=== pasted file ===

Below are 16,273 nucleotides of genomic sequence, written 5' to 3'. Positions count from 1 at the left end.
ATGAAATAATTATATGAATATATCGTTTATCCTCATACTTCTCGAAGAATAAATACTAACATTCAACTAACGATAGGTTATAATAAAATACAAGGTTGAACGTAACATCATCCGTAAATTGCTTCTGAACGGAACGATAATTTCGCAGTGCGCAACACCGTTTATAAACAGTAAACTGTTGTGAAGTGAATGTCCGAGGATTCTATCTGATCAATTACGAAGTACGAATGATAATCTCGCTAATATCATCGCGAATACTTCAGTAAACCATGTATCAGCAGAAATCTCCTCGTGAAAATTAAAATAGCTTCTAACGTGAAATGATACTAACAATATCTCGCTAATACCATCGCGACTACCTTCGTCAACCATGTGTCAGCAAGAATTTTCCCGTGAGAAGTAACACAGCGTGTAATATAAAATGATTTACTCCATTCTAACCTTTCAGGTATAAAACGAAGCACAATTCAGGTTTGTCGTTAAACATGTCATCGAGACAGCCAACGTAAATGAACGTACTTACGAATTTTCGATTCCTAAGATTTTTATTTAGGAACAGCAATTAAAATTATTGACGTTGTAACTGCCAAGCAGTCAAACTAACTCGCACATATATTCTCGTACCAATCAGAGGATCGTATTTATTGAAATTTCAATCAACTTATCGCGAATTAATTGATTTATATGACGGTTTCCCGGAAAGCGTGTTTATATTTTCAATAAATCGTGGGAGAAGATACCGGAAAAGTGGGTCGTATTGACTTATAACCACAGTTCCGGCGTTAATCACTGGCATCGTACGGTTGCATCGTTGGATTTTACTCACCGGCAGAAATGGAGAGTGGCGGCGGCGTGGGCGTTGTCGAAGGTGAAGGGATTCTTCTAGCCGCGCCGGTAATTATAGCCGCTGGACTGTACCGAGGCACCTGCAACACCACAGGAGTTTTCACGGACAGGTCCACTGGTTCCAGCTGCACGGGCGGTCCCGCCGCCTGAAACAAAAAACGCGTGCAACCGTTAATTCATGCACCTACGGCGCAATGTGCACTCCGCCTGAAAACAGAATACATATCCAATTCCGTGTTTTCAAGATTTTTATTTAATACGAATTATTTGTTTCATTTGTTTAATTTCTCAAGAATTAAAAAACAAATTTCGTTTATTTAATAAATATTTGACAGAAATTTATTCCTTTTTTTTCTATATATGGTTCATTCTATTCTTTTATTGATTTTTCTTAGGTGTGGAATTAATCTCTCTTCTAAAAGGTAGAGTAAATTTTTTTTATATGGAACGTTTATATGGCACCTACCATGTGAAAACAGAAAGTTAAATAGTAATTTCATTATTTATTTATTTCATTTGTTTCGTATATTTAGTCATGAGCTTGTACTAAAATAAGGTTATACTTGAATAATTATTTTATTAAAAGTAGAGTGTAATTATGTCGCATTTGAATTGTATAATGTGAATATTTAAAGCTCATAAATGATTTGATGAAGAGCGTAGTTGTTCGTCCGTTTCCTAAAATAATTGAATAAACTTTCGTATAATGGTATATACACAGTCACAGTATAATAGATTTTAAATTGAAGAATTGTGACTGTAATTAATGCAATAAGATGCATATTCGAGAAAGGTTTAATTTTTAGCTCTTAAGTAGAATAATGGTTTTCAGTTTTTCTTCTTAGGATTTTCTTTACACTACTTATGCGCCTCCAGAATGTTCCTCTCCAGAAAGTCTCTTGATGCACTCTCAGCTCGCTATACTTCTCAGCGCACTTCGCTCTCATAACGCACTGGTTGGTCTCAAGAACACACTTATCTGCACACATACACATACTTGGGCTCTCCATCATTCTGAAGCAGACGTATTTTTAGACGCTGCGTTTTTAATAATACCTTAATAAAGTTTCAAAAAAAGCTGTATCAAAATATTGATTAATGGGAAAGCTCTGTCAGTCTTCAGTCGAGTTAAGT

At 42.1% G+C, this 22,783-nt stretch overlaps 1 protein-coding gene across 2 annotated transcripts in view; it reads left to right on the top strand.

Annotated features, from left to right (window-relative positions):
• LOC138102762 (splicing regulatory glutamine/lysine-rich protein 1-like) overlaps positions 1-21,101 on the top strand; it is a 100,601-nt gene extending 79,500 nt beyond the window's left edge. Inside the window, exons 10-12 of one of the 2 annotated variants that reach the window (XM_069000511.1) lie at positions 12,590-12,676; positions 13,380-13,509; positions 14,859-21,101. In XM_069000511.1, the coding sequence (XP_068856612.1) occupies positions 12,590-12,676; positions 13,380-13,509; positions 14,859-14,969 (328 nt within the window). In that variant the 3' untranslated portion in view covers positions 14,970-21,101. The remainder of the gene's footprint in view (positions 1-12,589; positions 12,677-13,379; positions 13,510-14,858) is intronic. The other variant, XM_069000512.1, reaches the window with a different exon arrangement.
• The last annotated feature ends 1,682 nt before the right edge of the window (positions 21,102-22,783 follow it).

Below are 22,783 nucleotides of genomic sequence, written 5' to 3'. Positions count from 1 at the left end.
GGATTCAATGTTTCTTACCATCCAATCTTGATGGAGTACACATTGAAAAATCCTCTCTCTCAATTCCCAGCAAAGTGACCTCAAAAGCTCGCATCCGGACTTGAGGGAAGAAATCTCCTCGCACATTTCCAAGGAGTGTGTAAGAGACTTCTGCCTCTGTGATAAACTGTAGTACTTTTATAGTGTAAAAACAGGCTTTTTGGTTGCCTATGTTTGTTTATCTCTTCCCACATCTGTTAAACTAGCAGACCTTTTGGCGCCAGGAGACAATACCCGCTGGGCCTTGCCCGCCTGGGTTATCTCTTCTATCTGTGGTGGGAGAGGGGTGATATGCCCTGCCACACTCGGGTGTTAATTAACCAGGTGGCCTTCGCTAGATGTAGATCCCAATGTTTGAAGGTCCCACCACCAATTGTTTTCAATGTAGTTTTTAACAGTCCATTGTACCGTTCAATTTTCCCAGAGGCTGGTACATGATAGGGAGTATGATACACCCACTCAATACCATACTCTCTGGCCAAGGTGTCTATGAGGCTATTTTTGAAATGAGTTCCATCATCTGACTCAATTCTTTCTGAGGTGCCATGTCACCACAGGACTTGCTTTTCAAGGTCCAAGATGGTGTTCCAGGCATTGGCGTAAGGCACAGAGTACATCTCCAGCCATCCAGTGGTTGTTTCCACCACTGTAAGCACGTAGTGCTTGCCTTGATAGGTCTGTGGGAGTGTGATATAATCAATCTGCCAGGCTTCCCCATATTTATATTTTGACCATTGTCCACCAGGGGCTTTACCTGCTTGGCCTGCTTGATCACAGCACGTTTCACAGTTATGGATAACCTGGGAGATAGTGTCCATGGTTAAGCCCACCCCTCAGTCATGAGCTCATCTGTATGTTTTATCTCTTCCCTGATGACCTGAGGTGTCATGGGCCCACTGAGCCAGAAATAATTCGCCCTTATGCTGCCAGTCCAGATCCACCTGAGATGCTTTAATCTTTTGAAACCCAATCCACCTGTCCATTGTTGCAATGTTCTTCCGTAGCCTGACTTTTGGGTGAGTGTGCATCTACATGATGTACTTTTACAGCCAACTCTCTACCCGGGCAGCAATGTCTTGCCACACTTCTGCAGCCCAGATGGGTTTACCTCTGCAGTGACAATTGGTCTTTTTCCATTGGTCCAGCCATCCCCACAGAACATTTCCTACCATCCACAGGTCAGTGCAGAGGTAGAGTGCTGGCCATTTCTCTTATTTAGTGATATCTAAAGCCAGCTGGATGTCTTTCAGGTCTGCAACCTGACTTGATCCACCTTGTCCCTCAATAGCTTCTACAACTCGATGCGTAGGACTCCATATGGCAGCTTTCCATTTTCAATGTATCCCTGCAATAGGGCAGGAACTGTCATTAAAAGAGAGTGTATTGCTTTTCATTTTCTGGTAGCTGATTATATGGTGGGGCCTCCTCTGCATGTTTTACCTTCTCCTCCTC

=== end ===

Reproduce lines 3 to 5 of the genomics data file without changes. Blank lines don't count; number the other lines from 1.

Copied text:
At 42.1% G+C, this 22,783-nt stretch overlaps 1 protein-coding gene across 2 annotated transcripts in view; it reads left to right on the top strand.

Annotated features, from left to right (window-relative positions):
• LOC138102762 (splicing regulatory glutamine/lysine-rich protein 1-like) overlaps positions 1-21,101 on the top strand; it is a 100,601-nt gene extending 79,500 nt beyond the window's left edge. Inside the window, exons 10-12 of one of the 2 annotated variants that reach the window (XM_069000511.1) lie at positions 12,590-12,676; positions 13,380-13,509; positions 14,859-21,101. In XM_069000511.1, the coding sequence (XP_068856612.1) occupies positions 12,590-12,676; positions 13,380-13,509; positions 14,859-14,969 (328 nt within the window). In that variant the 3' untranslated portion in view covers positions 14,970-21,101. The remainder of the gene's footprint in view (positions 1-12,589; positions 12,677-13,379; positions 13,510-14,858) is intronic. The other variant, XM_069000512.1, reaches the window with a different exon arrangement.